Where do the different parties sit on Space4Cycling?

    The Space4Cycling campaign was run over a year ago for the local elections. Although the responses only record support for the campaign and not the candidates' other policies, the results are stark:

    Party Elected 
    Conservative   61211218%
    Lib Dem1166959%

    This shows Labour councillors form a significant majority of those supporting Space4Cycling and the percentage support is greater than all other parties except for the Green Party. The Lib Dems and independent candidates have slightly lower support rates.

    Fewer than 1 in 5 Conservative candidates supported Space4Cycling (three times less than Labour). It is important to note that there are several vocal Conservatives cycling advocates, notably Boris Johnson who has overseen implementation of the most ambitious cycling plans London has seen to date.

    Irrespective of the candidates' other policies it is clear the LCC and cycling campaigners have not been able to reach and engage with the Conservative party effectively. From experience most mayoral elections have been two horse races and it seems that cycling campaigners in London need to do more to get Conservative supporters and politicians supporting cycling.

    Only a single UKIP councillor supported Space4Cycling and at the other end of the spectrum the Green Party fully supported the campaign.

    Election for leader of London Labour

    It's too late to sign up as a supporter but cyclists in London who signed up for the national leadership election will soon be able to vote in London's race. This is a chance for cyclists to send a clear message to the London Labour Party demanding ambitious plans and aspirations for cycling.

    At this point I should say that I am not a member of the Labour Party, however I did spend the £3 to become a 'supporter' so I could put in a vote for Christian Wolmar and his cycling advocacy.

    Wolmar has stood with a strong pro-cycling stance addressing many of the key issues faced by cyclists in London. I have copied his cycling manifesto below and if you're able to vote in the upcoming selection process consider putting Wolmar at the top of your list of preferences. He says:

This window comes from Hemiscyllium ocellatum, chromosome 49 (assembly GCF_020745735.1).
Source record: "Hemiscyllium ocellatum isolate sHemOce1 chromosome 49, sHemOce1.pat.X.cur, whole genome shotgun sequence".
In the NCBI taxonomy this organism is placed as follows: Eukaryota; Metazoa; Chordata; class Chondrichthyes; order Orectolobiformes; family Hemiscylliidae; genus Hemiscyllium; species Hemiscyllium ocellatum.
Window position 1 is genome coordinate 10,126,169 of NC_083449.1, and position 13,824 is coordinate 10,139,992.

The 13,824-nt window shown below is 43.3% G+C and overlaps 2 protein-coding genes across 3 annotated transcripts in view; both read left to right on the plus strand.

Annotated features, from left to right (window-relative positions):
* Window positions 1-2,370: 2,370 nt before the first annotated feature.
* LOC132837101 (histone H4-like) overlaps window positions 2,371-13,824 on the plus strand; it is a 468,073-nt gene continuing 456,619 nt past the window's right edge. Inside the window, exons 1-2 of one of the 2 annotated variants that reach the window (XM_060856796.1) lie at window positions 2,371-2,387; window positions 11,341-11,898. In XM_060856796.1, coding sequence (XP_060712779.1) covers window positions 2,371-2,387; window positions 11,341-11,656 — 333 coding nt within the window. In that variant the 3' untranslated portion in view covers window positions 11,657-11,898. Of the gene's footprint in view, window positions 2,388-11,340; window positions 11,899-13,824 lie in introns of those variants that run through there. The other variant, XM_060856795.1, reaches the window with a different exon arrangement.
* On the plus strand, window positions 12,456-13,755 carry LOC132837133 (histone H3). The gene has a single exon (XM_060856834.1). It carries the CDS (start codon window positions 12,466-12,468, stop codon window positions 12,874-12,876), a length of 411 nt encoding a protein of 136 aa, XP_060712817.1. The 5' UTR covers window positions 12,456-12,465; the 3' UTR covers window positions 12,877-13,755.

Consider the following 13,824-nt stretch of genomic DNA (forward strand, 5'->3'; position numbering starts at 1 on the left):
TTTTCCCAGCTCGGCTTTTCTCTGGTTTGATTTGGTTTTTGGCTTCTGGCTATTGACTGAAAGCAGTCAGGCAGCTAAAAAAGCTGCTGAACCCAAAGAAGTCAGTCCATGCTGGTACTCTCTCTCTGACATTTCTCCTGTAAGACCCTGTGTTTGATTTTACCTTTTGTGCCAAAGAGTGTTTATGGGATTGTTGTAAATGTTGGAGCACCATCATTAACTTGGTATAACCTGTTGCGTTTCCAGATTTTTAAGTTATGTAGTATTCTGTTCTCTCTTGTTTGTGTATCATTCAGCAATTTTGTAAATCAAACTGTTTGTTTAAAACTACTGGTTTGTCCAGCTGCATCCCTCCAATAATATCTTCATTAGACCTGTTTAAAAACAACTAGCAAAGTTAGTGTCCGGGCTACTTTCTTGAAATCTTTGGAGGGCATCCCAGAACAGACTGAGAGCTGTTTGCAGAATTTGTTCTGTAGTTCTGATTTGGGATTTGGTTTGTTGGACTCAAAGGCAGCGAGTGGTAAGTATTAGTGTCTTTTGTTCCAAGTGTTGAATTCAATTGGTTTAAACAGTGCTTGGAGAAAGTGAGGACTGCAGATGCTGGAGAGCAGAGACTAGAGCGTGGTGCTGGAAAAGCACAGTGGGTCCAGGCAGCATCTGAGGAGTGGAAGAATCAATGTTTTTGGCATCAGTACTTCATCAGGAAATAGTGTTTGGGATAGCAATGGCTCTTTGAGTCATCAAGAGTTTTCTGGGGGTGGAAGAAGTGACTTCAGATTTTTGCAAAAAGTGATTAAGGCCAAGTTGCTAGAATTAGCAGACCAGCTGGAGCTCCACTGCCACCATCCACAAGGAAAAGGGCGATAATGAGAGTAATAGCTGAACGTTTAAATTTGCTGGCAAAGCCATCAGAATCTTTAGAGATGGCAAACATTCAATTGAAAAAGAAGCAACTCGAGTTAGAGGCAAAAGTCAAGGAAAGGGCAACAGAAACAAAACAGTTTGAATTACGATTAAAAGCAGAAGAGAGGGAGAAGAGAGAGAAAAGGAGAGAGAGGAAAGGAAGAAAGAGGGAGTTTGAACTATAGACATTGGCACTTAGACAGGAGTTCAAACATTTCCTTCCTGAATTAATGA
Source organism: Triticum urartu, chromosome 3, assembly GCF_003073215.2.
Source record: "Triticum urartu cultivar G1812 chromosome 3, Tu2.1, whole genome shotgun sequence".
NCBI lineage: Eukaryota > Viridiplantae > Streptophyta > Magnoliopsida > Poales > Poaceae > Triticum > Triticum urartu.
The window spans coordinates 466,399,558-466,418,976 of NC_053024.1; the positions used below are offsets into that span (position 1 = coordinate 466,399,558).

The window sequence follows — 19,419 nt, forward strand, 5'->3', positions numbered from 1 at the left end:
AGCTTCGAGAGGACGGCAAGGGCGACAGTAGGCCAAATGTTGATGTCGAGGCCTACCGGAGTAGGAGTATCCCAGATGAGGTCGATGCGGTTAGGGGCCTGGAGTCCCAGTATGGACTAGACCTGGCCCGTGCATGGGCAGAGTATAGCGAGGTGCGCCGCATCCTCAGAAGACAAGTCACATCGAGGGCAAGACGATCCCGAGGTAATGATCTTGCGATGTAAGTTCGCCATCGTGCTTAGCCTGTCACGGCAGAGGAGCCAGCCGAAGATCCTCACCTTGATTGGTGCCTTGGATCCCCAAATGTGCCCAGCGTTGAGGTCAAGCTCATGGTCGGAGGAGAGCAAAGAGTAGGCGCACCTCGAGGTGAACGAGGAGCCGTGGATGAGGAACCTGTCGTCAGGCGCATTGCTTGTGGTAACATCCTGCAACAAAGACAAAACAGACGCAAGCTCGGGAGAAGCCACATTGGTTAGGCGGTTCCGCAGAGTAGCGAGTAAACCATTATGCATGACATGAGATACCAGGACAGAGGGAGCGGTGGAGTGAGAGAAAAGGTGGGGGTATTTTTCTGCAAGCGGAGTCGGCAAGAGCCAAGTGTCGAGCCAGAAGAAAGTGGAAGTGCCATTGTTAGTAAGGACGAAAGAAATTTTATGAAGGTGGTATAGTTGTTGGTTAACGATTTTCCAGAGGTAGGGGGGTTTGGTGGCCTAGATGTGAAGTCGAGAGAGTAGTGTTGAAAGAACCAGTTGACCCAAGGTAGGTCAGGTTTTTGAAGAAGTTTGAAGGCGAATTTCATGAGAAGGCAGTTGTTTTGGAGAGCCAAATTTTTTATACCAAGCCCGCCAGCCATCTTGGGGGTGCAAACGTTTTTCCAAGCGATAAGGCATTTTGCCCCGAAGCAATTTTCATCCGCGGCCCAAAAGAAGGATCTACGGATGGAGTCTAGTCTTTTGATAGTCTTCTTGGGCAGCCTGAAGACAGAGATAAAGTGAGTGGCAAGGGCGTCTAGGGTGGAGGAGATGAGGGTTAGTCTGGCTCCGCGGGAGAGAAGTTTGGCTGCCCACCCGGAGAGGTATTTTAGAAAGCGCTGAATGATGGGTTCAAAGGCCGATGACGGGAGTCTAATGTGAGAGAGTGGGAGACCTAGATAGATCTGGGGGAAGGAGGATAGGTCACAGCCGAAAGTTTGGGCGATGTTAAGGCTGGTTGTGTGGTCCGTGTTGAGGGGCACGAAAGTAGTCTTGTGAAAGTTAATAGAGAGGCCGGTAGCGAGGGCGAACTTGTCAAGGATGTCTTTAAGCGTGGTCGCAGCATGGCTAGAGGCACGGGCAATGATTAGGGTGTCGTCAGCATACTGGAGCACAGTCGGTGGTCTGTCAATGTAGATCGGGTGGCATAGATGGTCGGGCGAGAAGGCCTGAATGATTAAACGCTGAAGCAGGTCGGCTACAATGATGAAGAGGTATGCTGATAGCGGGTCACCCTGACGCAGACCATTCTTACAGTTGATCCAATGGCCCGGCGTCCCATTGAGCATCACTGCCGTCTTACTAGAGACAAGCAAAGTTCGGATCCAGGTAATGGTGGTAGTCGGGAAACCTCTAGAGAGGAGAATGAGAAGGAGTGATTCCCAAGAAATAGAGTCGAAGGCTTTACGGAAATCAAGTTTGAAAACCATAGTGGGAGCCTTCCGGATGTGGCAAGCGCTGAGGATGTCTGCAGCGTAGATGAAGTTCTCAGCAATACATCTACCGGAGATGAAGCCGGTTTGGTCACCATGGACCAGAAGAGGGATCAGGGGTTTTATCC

I know the problems faced by cyclists. I am a lifelong cyclist and covered 3,500 miles on London’s roads last year and I was a board member of Cycling England until its abolition.

    Cycling will be at the heart of my transport policy. There are 600,000 cycle journeys in London every day, representing a key mode of transport. It is vital that London is made safe for cyclists of all ages and abilities so that more people can enjoy this fantastic means of getting round London

    So I will:
    1. Create a network of Dutch style segregated lanes
    2. Encourage local cycling schemes by funding ‘mini Holland’ type schemes in every borough
    3. Endorse a ‘vision zero’ on road deaths
    4. Ban HGV traffic at peak times on busy cycling routes
    5. Introduce a 20 mph limit that is properly enforced
    6. Build a cycle bridge across the Thames in the east, and scrap the Garden Bridge
    7. Extend the cycle hire scheme to more boroughs and reduce the cost
    8. Ensure cyclists are at the heart of every road junction redesign
    9. Create 50,000 new cycle parking spaces
    10. Keep cycling commissioner Andrew Gilligan to give the programme continuity